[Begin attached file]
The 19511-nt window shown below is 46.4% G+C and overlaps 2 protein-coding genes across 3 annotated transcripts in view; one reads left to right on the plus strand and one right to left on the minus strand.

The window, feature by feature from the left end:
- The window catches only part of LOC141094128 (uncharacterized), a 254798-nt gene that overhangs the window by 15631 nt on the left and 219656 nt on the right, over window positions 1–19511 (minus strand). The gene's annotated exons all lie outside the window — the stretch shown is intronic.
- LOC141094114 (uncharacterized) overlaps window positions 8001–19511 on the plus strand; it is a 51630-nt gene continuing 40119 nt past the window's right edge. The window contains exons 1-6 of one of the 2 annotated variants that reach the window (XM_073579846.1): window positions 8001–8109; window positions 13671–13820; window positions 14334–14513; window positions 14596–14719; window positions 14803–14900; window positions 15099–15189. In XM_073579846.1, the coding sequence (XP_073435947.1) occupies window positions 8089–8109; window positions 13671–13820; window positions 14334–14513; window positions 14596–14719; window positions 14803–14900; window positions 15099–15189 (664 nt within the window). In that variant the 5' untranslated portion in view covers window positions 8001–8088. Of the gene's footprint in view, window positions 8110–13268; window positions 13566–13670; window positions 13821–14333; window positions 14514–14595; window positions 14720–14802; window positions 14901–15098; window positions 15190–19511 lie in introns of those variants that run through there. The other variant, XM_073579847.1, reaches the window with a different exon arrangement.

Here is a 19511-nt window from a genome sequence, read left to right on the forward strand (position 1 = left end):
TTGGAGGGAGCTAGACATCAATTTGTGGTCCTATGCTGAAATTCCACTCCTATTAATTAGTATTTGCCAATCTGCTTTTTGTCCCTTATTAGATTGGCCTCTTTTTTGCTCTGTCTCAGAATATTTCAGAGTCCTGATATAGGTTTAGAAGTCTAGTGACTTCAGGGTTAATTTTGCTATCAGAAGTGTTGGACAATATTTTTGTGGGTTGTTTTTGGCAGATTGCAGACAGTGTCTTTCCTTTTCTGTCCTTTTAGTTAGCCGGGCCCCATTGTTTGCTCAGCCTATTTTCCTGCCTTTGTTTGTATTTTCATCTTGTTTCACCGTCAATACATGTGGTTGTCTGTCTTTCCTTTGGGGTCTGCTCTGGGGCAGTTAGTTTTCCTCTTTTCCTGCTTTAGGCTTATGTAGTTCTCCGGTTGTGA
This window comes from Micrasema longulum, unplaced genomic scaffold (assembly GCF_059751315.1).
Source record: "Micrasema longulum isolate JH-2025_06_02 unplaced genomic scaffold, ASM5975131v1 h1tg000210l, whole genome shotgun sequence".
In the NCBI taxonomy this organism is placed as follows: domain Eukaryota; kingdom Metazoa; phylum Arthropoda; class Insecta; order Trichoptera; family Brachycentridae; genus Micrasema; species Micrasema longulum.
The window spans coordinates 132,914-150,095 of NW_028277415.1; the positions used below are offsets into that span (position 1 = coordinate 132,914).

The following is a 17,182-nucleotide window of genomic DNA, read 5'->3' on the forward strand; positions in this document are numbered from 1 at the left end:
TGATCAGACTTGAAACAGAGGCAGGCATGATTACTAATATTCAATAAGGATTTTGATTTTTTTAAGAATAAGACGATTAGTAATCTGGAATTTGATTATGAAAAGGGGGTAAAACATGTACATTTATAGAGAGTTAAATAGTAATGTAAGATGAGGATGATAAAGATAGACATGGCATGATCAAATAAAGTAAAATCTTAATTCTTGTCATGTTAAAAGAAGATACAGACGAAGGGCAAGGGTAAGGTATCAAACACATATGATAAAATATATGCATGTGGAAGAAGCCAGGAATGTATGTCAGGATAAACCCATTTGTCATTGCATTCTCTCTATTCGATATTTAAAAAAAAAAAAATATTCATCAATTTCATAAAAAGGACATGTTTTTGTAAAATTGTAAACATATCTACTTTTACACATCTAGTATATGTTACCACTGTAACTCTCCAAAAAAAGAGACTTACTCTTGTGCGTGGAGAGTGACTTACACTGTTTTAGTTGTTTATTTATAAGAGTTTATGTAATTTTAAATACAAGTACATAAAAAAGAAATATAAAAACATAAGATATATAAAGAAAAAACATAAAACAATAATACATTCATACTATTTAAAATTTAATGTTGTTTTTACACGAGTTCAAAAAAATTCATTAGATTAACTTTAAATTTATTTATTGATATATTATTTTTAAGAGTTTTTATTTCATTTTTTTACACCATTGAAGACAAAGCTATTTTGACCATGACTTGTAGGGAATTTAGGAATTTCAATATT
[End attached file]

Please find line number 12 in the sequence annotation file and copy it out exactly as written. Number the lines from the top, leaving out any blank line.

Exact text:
TGATCAGACTTGAAACAGAGGCAGGCATGATTACTAATATTCAATAAGGATTTTGATTTTTTTAAGAATAAGACGATTAGTAATCTGGAATTTGATTATGAAAAGGGGGTAAAACATGTACATTTATAGAGAGTTAAATAGTAATGTAAGATGAGGATGATAAAGATAGACATGGCATGATCAAATAAAGTAAAATCTTAATTCTTGTCATGTTAAAAGAAGATACAGACGAAGGGCAAGGGTAAGGTATCAAACACATATGATAAAATATATGCATGTGGAAGAAGCCAGGAATGTATGTCAGGATAAACCCATTTGTCATTGCATTCTCTCTATTCGATATTTAAAAAAAAAAAAATATTCATCAATTTCATAAAAAGGACATGTTTTTGTAAAATTGTAAACATATCTACTTTTACACATCTAGTATATGTTACCACTGTAACTCTCCAAAAAAAGAGACTTACTCTTGTGCGTGGAGAGTGACTTACACTGTTTTAGTTGTTTATTTATAAGAGTTTATGTAATTTTAAATACAAGTACATAAAAAAGAAATATAAAAACATAAGATATATAAAGAAAAAACATAAAACAATAATACATTCATACTATTTAAAATTTAATGTTGTTTTTACACGAGTTCAAAAAAATTCATTAGATTAACTTTAAATTTATTTATTGATATATTATTTTTAAGAGTTTTTATTTCATTTTTTTACACCATTGAAGACAAAGCTATTTTGACCATGACTTGTAGGGAATTTAGGAATTTCAATATT